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Brantley Gilbert on faith, fans and 'sobriety'

Before every show on his summer tour, Brantley Gilbert plugs a set of tiny monitors into his ears. They feed him the audio from his band, but those in-ears also pump in noise from afar.

Gilbert, who is bringing his rock-driven country show July 30 to Darien Lake Performing Arts Center, has microphones throughout the crowd. So while you can hear him, he can hear you. And he’s listening deep.

“I can actually hear the crowd volume,” Gilbert said during a phone interview as his tour bus traveled through South Carolina on a recent afternoon. “When it’s coming up and coming down, who’s singing to what song and how loud. Are they singing this song like they know it, or are they singing it like they’re proud to know it?”

For Gilbert, 32, the distinction is important. The Georgia native writes or co-writes each of his songs and refers to his albums as “chapters of my life.”

Those chapters are candid. Gilbert, whose most recent album is “The Devil Don’t Sleep,” packs his songs with stories of relationships, partying, love, addiction and faith.

Here is our equally candid conversation, edited and condensed for clarity:

Q: How much of a personal connection can you make with your fans from the stage?

A: You see something different every night. Maybe a poster somebody is holding up or when people bring their kids. I don’t like they bring their kids and sit them on the rail of the pit, because I just think it’s a horrible idea. People get a little wild down there.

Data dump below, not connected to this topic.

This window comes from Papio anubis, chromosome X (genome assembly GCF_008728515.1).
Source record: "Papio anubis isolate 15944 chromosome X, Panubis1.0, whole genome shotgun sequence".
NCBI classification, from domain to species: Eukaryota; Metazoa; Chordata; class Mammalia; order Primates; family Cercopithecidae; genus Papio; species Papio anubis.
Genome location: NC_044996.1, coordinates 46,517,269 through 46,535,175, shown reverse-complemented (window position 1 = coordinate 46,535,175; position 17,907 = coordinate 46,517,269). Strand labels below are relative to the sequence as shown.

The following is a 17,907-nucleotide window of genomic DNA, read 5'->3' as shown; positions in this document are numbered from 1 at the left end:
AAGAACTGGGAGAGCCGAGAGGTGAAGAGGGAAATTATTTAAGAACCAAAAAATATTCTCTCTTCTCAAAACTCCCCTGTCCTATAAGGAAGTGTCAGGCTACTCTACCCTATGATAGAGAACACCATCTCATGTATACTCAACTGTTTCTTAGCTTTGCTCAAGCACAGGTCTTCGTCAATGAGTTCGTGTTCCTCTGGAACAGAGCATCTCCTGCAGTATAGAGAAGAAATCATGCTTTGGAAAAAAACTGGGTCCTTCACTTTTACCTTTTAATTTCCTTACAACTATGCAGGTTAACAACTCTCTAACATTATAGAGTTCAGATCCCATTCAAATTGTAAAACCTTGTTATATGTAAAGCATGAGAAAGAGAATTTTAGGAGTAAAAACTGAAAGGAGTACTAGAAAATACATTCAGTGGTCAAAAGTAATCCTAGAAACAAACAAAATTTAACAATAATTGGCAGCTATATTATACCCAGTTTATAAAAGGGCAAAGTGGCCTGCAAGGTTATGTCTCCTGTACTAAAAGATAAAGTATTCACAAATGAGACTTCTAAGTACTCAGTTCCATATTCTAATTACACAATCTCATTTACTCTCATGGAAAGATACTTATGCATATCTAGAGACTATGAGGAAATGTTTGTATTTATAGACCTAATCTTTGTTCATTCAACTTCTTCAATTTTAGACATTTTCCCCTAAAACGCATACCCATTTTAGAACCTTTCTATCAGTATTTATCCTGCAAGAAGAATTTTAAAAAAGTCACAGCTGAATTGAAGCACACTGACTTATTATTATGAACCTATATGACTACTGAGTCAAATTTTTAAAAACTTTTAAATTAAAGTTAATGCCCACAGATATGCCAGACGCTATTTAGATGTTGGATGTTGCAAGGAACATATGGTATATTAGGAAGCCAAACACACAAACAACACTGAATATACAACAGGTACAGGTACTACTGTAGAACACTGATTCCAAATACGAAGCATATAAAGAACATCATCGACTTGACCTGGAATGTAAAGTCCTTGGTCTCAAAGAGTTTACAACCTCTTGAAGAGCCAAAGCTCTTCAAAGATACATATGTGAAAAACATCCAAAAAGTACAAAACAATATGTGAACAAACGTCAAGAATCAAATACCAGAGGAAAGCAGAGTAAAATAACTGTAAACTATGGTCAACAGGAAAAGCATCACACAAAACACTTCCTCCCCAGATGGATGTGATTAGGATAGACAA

For me, I can’t get sucked into the one-on-one thing too much, because I feel like with the crowds the size that they are, you have to address them like we’re all at the same party. Get them doing the horns together, pointing to different sections, getting them all to do it together. Plus, we play some rowdy music, man. If you try to get folks on the same page as each other, you can avoid some of the hand-to-hand combat that seems to take place sometimes.

Q: So have fun, but try to minimize that stuff?

A: Yeah, we try to minimize that.

Brantley Gilbert says his songs about faith have resonated with fans.

Q: What have you learned from traveling around seeing people all over our country?

A: Most of it I couldn’t tell you. Most of the time we play a show, I get done, I lay down and I wake up in the next state, behind another venue, usually next to a Dumpster. I don’t know if it’s an inside joke that I’m not aware of, but they’re parking my bus next to a Dumpster in every parking lot we go to! I really enjoy days like today where we spend some time on the road, and it’s daylight and I can see landscape and scenery.

My experience has been mostly people-based. One of the first things you notice is the different accents, how people talk in different parts of the country. I feel like there are some places where I almost need a translator to travel with me!

One of my favorite parts of my job is figuring out what song grabs what person. What are different people relating to, and in what way? It’s not so much regional, man. If it’s showed me anything, it’s that all over this country, we’re really wired pretty similarly.

Q: Are there any song that have surprised you when you’ve seen the way fans relate to them?